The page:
As surf coaches, one of the most commonly asked questions we hear is “How do I catch a green wave?”. For novice surfers, this can be the hardest transition to overcome. Most students hope that it is just some simple part of the technique that they are missing. The reality is there are many factors, and like anything good in life, it is practice, practice and more practice. You can’t replace time in the water.
Positioning is a massive part of the puzzle in trying to catch a green wave. We need to spot the lumps of swell early enough so we can get to a position where the lump has changed into a shape more like a skateboard ramp or a small hill.
Position yourself 3-5 meters behind where you think the wave will turn into that small hill or ramp shape.
Matching wave speed
When you see a swell bump approaching that looks like it might turn into the correct shape, lay down. When the lump is a few meters behind you, start to paddle long smooth and deep strokes to get yourself to the point that the wave stands up into the hill shape.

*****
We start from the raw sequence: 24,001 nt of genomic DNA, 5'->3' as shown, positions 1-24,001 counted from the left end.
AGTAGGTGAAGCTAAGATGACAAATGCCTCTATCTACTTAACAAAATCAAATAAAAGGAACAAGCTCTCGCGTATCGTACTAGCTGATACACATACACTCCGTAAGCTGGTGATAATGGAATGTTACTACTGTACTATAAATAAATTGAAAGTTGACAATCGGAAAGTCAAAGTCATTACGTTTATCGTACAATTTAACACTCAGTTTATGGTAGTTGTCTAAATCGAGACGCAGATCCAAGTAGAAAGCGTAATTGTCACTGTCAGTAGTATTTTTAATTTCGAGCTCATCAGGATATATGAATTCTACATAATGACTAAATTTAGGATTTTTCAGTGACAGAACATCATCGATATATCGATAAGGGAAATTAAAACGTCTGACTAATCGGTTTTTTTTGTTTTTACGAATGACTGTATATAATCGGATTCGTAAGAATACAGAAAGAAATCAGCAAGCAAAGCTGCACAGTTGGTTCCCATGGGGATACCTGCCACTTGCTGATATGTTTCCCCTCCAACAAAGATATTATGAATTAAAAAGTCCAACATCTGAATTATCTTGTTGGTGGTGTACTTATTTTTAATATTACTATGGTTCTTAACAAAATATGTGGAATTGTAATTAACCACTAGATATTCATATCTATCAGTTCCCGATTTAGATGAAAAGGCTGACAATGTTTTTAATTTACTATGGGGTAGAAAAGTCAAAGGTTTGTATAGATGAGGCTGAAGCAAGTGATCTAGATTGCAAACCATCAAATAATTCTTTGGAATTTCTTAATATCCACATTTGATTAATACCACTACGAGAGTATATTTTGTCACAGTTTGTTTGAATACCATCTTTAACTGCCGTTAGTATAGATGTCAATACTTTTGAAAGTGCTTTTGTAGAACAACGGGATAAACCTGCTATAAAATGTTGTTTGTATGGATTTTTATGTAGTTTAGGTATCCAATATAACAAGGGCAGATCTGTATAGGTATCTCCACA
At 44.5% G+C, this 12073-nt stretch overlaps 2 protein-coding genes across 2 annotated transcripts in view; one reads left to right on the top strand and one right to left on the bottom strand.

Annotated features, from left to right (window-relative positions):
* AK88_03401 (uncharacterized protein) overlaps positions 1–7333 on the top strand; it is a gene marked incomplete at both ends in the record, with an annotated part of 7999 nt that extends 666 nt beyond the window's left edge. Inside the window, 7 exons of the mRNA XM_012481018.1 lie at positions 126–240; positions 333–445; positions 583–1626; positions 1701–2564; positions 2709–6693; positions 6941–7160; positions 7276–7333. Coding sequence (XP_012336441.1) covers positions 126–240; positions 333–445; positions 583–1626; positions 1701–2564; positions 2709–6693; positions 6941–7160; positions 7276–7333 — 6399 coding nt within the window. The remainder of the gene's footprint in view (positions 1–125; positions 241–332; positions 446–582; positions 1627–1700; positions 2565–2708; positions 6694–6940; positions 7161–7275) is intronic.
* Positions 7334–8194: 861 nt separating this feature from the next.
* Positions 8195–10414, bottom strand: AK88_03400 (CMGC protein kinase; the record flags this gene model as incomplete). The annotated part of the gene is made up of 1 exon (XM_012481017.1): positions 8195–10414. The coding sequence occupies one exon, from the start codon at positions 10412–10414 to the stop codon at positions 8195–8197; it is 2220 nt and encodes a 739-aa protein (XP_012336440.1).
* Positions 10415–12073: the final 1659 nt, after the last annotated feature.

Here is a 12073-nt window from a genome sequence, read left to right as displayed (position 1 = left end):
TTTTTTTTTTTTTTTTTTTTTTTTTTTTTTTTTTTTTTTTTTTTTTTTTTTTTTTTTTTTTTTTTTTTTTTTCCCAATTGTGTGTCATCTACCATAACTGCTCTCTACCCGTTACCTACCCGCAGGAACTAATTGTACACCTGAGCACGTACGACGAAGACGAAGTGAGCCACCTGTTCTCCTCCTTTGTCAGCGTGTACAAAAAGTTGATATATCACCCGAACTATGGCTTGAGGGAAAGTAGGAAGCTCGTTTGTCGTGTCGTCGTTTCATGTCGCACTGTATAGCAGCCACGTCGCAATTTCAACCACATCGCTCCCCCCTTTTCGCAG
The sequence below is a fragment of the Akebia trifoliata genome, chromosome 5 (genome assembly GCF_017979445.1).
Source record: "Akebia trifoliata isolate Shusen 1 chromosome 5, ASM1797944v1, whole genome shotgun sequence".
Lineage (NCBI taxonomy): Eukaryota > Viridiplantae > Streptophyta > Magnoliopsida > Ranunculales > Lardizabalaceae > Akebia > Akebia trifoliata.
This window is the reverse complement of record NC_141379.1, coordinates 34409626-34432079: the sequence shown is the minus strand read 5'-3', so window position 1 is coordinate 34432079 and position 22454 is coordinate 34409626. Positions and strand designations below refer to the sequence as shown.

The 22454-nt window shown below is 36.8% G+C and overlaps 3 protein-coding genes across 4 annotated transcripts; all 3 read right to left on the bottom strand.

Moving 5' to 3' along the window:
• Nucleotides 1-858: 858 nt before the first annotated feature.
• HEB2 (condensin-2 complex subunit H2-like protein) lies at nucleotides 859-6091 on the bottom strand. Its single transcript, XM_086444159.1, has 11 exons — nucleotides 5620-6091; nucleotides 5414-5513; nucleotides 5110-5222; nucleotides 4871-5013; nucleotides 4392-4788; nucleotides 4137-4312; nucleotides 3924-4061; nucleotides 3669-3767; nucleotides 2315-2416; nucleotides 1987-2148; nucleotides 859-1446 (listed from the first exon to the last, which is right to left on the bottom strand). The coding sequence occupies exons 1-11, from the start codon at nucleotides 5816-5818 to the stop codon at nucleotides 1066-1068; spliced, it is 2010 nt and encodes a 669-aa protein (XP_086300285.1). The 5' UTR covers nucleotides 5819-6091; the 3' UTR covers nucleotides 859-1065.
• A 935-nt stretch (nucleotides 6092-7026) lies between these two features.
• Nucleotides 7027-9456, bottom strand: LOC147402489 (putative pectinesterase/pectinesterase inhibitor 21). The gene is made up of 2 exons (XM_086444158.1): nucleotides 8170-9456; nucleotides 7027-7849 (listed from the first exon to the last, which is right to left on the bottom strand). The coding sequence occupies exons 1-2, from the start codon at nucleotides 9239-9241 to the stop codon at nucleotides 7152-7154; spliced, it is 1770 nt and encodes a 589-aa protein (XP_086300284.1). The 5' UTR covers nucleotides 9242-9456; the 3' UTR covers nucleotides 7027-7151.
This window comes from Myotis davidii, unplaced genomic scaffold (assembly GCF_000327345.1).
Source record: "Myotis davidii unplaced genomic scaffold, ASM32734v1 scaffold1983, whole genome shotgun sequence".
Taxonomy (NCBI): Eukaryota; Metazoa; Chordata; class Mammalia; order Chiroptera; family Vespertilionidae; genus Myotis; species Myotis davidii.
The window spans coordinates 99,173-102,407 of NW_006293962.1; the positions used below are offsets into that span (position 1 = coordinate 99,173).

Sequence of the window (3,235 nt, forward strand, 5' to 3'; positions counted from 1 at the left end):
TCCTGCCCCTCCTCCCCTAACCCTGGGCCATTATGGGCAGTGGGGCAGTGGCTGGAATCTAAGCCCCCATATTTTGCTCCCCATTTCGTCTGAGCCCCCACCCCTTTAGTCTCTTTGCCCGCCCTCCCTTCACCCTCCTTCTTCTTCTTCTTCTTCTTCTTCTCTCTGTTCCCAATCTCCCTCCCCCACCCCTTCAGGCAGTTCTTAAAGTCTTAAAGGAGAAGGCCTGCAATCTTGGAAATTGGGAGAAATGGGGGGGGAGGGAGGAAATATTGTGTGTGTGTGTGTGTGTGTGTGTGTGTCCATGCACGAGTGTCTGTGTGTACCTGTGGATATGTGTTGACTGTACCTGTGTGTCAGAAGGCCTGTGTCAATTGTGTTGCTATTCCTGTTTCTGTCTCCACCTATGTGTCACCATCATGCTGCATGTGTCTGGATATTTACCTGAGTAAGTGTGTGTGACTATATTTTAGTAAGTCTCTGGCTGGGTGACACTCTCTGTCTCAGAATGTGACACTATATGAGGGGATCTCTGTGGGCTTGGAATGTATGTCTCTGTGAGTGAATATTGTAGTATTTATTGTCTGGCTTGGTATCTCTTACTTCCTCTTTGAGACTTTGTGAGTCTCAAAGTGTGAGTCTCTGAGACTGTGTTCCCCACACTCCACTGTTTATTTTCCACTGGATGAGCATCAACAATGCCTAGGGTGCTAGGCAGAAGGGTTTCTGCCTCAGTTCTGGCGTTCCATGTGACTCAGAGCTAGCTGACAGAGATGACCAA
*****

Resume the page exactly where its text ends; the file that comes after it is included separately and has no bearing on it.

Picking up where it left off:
We are trying to match the speed of the wave and use the force of gravity to start us gliding down the hill. This is the point we have caught the green wave.
One of our repeated tips is that the bigger the board, the faster it will paddle. Until your strength is enough to match the speed of a wave on a smaller board avoid trying to surf a small board. It will simply stump your progress.
Controlling your board
If you are now gliding with the wave, we strongly suggest using a cobra position to steady your board and make sure you are on the wave.
Once you are definitely in control of your board and on the wave, try to get to your feet in the top third of the wave. Remember to bend your knees and not your waist for a low center of gravity and good balance. Look down the line of the wave and not straight at the beach. Your eyes are your steering wheel and where you look is where you go. Looking down often leads to a wipeout.